A Gloucester mother who was told to remove a decorative fence from her son’s grave has been given a reprieve as civic chiefs will review cemetery rules.
Sharna Andrews, 29, from Tredworth, had been told by Gloucester City Council that she would not be able to keep the small fence that she and one of her daughters painted around her late son’s grave.
Seven-year-old son Harry-Lee Andrews-Tomlinson died last year after suffering a severe asthma attack.
In recent months, Ms Andrews “brightened up” her son’s grave at Gloucester Crematorium in Coney Hill but she was told the fence had to go.
Gloucester City Council said boardings have to be approved by a stonemason so they can maintain the ground without risk of damaging it and to ensure they do not pose a health and safety risk.
Sharna said she did not realise the fence would not be allowed and called the rules unfair.
Speaking at a council meeting on Thursday 16 November, Ms Andrews said it saddened her to be put in a position where she had to fight for her son’s resting place.
She asked why loved ones were not allowed to have things to make it personal for them.
The council agreed to review their rules after a motion was brought forward by independent councillors Alastair Chambers and Brendon O’Donnell.
Cllr Chambers said the grandparents and mother of Ramarni Crosby, who was killed during a knife attack in Gloucester, also raised concerns about the rules and regulations of the crematorium.
Cllr O’Donnell struggled to hold back the tears as he read out an emotional letter sent on their behalf.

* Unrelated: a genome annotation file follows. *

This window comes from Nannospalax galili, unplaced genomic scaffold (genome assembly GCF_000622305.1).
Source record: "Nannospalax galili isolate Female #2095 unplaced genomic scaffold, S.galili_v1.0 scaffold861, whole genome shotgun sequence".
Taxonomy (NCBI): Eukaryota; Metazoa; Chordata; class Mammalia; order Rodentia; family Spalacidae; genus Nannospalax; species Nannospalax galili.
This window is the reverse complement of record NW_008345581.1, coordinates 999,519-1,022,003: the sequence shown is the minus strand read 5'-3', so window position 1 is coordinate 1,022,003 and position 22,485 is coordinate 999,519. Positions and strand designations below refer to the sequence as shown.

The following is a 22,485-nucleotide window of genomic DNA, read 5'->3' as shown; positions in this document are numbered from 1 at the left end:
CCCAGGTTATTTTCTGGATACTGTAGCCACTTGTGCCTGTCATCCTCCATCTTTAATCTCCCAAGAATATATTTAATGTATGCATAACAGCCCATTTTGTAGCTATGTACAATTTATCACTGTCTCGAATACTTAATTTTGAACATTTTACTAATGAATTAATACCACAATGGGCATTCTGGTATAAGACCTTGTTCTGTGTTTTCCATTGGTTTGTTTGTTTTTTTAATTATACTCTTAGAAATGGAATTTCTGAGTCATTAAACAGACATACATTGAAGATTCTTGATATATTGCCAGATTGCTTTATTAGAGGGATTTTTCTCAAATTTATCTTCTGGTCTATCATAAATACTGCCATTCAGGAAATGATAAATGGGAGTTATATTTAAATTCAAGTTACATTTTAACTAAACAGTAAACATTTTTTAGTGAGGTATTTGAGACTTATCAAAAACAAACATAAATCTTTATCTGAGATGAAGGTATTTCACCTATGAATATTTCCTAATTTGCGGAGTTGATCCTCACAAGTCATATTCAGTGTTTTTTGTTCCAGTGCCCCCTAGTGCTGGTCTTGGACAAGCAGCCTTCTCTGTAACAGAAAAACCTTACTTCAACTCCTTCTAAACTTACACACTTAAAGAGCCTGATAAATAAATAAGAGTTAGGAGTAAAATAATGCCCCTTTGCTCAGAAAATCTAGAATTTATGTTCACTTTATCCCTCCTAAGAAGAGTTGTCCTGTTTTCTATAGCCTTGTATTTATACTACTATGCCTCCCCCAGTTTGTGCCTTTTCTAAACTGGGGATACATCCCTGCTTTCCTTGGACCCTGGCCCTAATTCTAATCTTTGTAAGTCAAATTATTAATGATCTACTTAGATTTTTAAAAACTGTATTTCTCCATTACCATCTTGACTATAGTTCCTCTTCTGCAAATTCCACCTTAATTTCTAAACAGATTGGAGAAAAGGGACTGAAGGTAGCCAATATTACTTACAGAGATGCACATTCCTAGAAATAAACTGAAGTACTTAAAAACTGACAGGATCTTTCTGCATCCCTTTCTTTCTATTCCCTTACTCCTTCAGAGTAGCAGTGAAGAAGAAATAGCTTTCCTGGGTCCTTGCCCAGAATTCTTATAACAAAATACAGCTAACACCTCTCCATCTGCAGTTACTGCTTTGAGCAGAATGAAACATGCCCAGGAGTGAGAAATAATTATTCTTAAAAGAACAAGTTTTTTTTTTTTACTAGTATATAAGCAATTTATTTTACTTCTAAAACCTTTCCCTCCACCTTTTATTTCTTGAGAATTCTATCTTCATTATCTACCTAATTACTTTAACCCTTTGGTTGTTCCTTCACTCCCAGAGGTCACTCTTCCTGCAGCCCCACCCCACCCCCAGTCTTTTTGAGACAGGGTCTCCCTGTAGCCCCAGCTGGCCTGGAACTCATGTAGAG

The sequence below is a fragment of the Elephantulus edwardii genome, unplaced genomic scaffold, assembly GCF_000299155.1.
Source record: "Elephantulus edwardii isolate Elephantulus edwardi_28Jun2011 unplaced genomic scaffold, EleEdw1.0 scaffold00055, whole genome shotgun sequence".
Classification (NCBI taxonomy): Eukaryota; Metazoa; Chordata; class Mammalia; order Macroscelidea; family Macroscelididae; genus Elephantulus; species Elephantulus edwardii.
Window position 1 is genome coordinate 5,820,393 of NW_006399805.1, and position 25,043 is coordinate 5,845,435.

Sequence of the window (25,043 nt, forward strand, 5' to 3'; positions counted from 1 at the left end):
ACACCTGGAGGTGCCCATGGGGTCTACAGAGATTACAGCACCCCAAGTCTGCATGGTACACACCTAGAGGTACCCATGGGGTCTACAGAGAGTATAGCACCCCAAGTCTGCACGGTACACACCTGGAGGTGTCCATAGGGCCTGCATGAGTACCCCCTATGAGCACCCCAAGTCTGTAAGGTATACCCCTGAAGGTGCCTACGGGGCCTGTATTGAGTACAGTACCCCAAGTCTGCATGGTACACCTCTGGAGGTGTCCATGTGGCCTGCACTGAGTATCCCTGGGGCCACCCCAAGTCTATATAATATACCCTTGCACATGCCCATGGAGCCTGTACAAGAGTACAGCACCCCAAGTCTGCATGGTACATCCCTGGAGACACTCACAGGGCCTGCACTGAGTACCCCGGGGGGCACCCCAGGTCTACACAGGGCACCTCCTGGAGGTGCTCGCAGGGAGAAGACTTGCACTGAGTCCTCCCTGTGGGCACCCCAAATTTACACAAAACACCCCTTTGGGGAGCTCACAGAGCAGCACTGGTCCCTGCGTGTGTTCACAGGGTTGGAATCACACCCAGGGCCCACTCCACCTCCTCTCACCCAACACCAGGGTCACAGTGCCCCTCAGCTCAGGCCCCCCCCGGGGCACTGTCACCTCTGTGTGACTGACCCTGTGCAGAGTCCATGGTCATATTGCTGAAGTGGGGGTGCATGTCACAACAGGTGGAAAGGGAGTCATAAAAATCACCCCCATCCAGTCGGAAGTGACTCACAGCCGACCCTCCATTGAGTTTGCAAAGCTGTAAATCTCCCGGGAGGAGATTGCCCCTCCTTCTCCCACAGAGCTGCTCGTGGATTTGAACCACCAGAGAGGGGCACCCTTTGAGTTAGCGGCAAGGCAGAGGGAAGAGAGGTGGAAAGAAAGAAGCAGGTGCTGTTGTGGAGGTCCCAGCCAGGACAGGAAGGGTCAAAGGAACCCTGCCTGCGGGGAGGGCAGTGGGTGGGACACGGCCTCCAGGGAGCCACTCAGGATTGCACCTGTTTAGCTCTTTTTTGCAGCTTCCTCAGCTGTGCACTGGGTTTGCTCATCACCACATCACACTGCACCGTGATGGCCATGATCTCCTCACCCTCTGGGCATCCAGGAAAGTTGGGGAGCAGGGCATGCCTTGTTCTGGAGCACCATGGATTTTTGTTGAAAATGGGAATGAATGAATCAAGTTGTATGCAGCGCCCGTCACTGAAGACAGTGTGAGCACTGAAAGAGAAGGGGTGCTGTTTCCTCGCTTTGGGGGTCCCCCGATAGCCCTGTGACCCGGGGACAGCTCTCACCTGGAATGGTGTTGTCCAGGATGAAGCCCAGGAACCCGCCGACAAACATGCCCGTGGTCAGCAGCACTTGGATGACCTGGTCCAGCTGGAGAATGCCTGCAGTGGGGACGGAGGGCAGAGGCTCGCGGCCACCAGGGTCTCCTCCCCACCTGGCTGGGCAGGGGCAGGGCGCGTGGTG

Deputy leader Hannah Norman explained the graves are maintained in accordance with the rules and regulations of the cemetery.
She said people are allowed to place ornaments for their loved ones within a 3ft by 2ft planting boundary, but agreed that it was right to review the rules which were set in 2014.
Cllr Norman said: “The amendment that I’ve tabled commits the council to review industry best practice and the rules and regulations to see if there are any improvements which can be made.
“A report will be brought to cabinet and if any changes recommended cabinet will be asked to conduct a public consultation before there are changes to rule.”
She said it is incredibly important to give families a clear sense of direction as soon as possible and it is her intention for an initial report to be brought to a meeting in January 2024.
Cllr Norman said that while the review is underway the deed holders who have received letters to make changes will not have any legal action taken against them.
Councillors voted unanimously to approve the amended motion.
Credit: Carmelo Garcia, Local Democracy Reporting Service